The NFL team for Washington, D.C., says it is retiring the controversial name and logo it has had for 87 years. The name is widely viewed as a slur against Native Americans because of its pejorative origins from colonial times.
“Today, we are announcing we will be retiring the Redskins name and logo upon completion of this review. That review has begun in earnest. As part of this process, we want to keep our sponsors, fans and community apprised of our thinking as we go forward.” the team said in a statement Monday. The team has not disclosed what their plans for the new name and logo are.
After the killing of George Floyd and the subsequent nationwide outcry over racial and social injustices people of color have faced in the U.S., many pushed for organizations with racist names to address their history and change their names, including the Washington NFL team.
The owner of the team, Dan Snyder, had been fighting lobbying efforts by Native American activists and groups to change the team’s name. Snyder told USA Today in 2013 in response to the calls for a name change, “We’ll never change the name. It’s that simple. NEVER — you can use caps.”
But the push gained momentum and by earlier this month, it was evident that keeping the name would harm their business. FedEx, the franchise’s stadium sponsor, said it had “communicated to the team in Washington our request that they change the team name.” Before this, many investment firms and shareholders asked FedEx, PepsiCo and Nike to confront the franchise about the use of the name and withhold business until it was changed.
This isn’t the only sports group in America that has a questionably racist name and logo. There’s also the Atlanta Braves, the Chicago Blackhawks, the Cleveland Indians, and the Kansas City Chiefs, which are already being called for a change as well.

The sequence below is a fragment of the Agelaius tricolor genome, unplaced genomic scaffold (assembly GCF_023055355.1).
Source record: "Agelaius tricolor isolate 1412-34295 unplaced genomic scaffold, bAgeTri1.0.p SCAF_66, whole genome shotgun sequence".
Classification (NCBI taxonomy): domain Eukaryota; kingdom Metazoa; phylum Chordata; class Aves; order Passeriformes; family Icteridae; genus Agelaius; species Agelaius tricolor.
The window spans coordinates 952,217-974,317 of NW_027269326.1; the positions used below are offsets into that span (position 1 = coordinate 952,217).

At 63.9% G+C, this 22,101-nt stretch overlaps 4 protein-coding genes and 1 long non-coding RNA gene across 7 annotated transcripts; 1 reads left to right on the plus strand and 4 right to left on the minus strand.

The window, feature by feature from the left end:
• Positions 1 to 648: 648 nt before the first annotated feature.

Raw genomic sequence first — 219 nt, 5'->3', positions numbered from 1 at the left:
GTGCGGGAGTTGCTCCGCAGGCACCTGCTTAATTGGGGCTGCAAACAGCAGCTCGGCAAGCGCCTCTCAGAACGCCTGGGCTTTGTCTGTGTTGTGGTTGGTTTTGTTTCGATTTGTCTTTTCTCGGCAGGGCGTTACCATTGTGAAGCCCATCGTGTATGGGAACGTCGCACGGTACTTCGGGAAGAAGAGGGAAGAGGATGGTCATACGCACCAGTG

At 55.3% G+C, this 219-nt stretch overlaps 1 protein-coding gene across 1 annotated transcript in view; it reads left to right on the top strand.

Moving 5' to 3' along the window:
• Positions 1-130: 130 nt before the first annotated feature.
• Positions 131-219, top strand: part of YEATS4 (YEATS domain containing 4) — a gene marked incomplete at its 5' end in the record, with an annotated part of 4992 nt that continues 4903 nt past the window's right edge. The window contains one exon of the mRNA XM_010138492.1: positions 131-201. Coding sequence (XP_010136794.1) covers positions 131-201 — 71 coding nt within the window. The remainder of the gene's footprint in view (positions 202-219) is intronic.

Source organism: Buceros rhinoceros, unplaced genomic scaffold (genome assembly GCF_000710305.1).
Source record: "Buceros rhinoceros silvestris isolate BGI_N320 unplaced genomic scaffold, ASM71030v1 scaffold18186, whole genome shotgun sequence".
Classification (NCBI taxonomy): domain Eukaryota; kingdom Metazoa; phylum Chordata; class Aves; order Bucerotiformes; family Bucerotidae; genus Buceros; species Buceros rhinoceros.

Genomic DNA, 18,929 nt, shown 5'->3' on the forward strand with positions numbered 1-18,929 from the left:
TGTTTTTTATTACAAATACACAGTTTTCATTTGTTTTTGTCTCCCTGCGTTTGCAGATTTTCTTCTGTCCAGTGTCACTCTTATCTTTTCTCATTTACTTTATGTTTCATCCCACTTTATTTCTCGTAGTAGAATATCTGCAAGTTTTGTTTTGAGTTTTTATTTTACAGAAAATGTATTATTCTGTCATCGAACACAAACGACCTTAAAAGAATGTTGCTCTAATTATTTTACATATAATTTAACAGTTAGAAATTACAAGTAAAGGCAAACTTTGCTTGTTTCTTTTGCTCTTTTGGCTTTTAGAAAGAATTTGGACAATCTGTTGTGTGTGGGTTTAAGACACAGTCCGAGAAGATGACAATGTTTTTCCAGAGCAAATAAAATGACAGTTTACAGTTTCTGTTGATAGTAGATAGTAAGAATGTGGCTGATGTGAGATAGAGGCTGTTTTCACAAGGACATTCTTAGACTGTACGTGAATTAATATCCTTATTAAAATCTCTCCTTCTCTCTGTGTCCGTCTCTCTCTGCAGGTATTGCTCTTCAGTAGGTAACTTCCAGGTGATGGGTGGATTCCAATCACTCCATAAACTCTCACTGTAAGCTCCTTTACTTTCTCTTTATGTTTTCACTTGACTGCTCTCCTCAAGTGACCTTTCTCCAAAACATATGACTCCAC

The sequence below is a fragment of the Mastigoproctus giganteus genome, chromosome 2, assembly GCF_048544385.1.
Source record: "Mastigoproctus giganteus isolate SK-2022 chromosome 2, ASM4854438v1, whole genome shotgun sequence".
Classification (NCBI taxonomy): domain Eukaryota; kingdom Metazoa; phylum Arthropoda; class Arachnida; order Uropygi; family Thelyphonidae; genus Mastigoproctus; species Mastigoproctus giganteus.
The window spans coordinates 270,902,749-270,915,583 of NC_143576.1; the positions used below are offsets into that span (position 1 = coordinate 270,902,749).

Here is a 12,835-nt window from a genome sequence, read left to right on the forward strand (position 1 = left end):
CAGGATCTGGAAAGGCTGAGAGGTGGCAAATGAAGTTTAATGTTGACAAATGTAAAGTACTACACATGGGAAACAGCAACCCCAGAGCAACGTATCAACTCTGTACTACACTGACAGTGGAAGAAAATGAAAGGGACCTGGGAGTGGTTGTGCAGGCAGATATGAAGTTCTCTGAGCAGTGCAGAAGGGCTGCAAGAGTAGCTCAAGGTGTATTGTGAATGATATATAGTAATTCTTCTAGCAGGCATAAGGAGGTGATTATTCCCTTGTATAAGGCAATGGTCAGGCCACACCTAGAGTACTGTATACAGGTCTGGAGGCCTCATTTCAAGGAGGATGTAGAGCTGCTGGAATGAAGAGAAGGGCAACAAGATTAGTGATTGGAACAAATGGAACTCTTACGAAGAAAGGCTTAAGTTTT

While many want to claim that the names for the teams are out of “respect” and that the names aren’t that offensive, research shows that all Native American mascots, and the cosplay they inspire, are harmful.
A report commissioned by the Oneida Indian Nation titled “The Harmful Psychological Effects of the Washington Football Mascot” shows that when exposed to Native American mascots, Native American kids lose confidence in themselves and their communities achievements.
Michael A. Friedman, the psychologist who compiled the report said, “Native Americans are the only group in the United States subjected to having a racial slur as the mascot of a prominent professional sports team. [It] not only repeatedly exposes Native Americans to a harmful stereotype, but also implicitly condones the use of this term by non-Native Americans, which if performed on an interpersonal level would possibly constitute harassment or bullying.”
In response to the name change, the president of Navajo Nation, Jonathan Nez, took to Twitter and said “July 13, 2020 is now a historic day for all Indigenous peoples around the world. The NFL Washington-based team officially announced the retirement of the racist and disparaging ‘Redskins’ team name and logo. For generations, this team name and logo has misrepresented the true history and events that define the term ‘redskins.'”
Nez and the Navajo Nation even suggested a new name for the team, The Washington Code Talkers. He said, “Renaming the team ‘Code Talkers’ to honor the Navajo Code Talkers, and other tribal nations who used their sacred language to help win World War II would set the team on a path to restoring its reputation and correcting the historical misrepresentation of Indigenous peoples.”
To those who wonder why it’s racist, I think you need to ask yourself: why are the most popular sports mascots first animals, and then indigenous people? Also, why there are so many sports teams around the world that use indigenous people as caricature mascots and use indigenous slurs as their team names?
While there are other groups of people that are team names and mascots like the Boston Celtics, New York Yankees, Notre Dame Fighting Irish, and Minnesota Vikings, they are selected by the people within the same ethnic group as a celebration of their history and they are definitely not at the scale or severity of the numerous sports teams misrepresenting indigenous peoples. They don’t use racial slurs as their name.
If you want to learn more about changing the names, watch this video from the National Congress of American Indians:
Header image of 2014 protest of Washington NFL team name courtesy of Fibonacci Blue via Wikimedia Commons.
More from BUST